Small-Business Confidence Reaches Highest Point Since December 2004

Confidence among small-business, in the upswing since the election, in January reached its highest point in more than a decade, according to the National Federal of Independent Business. 

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The National Federation of Independent Business’s small-business optimism index edged up to 105.9 in January, the highest point since December 2004 and follows December’s largest month-over-month increase in the survey’s history. Meanwhile, economists surveyed by The Wall Street Journal projected the index to decline slightly to 104.8. 

“Small business owners like what they see so far from Washington,” NFIB Chief Executive Juanita Duggan said.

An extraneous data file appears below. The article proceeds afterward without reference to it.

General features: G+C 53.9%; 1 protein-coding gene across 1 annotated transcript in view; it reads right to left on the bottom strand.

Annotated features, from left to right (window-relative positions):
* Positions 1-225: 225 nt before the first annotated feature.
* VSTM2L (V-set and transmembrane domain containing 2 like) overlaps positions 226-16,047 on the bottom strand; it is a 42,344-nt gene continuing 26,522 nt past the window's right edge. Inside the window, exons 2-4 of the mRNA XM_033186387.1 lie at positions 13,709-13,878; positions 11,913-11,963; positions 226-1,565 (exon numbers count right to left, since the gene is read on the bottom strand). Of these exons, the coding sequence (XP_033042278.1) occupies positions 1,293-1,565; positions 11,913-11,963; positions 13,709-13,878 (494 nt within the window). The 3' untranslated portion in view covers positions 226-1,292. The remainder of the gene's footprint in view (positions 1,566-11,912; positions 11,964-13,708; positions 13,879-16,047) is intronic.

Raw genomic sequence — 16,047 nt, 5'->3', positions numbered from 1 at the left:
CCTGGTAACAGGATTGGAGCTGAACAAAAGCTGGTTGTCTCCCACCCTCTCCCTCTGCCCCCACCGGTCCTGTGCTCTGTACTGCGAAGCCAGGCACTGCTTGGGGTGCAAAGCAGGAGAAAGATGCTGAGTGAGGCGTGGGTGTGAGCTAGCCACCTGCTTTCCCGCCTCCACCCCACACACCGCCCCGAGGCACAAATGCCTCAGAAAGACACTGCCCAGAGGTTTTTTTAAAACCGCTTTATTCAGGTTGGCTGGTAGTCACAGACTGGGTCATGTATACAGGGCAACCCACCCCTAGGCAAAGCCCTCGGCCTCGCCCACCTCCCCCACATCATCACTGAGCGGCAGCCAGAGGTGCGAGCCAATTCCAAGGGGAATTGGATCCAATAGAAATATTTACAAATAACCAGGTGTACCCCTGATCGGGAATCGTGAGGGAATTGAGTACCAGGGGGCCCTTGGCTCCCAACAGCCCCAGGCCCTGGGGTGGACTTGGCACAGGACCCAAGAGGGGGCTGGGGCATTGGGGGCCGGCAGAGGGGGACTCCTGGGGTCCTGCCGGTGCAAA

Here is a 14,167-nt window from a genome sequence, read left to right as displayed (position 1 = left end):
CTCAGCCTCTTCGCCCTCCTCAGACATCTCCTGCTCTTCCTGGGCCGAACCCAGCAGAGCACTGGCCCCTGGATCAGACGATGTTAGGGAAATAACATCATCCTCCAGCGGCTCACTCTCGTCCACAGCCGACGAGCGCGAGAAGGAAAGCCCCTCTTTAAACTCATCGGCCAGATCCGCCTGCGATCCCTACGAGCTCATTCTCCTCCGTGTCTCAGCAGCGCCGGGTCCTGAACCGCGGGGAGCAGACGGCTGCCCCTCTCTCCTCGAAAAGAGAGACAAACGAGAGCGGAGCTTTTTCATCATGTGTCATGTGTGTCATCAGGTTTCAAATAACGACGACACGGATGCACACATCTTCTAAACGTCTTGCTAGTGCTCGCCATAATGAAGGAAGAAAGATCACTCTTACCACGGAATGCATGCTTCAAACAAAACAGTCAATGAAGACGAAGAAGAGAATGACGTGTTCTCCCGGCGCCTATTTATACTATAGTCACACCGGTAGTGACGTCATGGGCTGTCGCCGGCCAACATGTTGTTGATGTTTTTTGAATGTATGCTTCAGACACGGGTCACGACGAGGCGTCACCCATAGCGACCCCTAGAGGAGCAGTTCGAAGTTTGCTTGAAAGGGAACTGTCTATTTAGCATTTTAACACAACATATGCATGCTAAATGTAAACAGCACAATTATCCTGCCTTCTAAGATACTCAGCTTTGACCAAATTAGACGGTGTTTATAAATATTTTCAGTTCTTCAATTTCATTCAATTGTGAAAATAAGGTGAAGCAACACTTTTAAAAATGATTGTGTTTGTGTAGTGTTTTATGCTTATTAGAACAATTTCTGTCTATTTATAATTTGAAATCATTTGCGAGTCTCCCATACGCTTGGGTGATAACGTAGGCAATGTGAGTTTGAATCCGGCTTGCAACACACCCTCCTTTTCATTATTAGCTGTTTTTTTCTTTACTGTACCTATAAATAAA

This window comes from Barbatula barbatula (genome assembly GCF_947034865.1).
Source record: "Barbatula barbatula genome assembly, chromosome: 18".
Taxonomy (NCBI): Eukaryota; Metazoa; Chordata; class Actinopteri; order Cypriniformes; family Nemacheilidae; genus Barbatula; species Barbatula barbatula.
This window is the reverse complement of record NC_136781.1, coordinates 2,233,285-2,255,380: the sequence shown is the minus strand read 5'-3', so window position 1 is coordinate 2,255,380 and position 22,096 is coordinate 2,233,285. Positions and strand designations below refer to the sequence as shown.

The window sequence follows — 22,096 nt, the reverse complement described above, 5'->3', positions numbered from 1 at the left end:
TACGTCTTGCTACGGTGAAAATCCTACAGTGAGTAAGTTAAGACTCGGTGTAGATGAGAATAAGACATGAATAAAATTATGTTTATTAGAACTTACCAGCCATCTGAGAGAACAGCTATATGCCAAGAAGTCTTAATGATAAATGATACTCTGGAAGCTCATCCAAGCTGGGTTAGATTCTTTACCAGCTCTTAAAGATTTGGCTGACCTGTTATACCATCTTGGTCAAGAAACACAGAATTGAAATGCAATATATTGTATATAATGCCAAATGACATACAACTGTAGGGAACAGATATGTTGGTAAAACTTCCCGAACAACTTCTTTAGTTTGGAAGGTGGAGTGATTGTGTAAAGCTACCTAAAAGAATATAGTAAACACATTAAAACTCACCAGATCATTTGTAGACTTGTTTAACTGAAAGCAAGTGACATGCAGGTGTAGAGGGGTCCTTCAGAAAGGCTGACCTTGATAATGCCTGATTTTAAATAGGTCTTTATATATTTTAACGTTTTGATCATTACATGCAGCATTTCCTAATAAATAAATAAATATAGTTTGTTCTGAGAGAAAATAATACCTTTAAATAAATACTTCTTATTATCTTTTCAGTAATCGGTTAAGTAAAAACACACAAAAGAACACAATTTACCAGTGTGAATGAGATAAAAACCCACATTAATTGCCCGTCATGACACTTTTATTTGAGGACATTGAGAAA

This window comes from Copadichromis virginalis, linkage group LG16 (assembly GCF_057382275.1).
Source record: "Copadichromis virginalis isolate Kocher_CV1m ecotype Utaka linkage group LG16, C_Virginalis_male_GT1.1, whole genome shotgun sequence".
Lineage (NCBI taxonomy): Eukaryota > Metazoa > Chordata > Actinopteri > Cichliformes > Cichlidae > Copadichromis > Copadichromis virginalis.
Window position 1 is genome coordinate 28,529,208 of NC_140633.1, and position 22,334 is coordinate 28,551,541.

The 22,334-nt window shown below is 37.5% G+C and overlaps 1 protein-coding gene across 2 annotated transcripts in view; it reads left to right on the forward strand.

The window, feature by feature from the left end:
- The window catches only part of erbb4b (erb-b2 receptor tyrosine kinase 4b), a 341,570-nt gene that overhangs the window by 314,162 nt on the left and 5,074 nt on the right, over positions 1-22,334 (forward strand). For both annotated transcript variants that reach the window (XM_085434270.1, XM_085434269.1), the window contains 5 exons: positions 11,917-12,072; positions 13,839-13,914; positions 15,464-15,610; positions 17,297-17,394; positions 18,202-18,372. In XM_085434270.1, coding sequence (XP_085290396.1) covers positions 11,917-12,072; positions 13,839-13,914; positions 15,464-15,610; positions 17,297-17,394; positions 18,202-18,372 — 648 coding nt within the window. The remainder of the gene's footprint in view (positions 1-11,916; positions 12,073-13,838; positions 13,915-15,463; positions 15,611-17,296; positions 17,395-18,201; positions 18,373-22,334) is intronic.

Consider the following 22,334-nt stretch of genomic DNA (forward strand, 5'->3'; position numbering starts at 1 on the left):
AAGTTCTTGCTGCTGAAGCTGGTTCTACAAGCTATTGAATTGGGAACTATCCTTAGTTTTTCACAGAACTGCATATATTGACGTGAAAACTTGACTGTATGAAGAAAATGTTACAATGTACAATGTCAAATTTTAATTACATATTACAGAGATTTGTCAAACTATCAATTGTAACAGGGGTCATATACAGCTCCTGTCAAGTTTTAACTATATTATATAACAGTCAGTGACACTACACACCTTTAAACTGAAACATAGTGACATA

The NFIB survey is a monthly snapshot of small businesses in the U.S., which account for most private-sector jobs and about half of the country’s economic output. 

Economists look to the report for a read on domestic demand and to extrapolate hiring and wage trends in the broader economy. 

The January survey is based on 1,874 responses. 

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The Conference Board’s consumer-confidence index fell to 111.8 in January. Meanwhile, the University of Michigan’s edged up to 98.5 in January but fell to 95.7 in February, based on a preliminary reading. 

The NFIB — a conservative-leaning small-business lobby based in Washington, D.C. — said that while recent trends look much like the surge in 1983, which was followed by 7 years of gross domestic product

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